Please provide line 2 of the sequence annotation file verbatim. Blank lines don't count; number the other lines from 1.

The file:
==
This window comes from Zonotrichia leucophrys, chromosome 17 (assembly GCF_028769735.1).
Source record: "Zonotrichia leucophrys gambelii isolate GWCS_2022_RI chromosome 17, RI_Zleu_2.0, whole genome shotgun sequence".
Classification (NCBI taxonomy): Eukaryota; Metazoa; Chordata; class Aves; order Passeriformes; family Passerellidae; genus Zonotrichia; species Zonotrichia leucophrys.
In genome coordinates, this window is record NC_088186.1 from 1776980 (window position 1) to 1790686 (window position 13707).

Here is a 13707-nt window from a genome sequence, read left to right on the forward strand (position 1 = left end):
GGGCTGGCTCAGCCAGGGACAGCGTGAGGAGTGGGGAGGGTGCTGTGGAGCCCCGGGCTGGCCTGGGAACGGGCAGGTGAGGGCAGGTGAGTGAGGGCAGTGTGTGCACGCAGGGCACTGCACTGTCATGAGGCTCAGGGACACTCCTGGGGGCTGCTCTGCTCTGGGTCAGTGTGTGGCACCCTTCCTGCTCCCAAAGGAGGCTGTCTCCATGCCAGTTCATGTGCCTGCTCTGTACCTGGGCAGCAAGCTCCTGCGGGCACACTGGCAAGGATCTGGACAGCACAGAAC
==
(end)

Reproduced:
Source record: "Zonotrichia leucophrys gambelii isolate GWCS_2022_RI chromosome 17, RI_Zleu_2.0, whole genome shotgun sequence".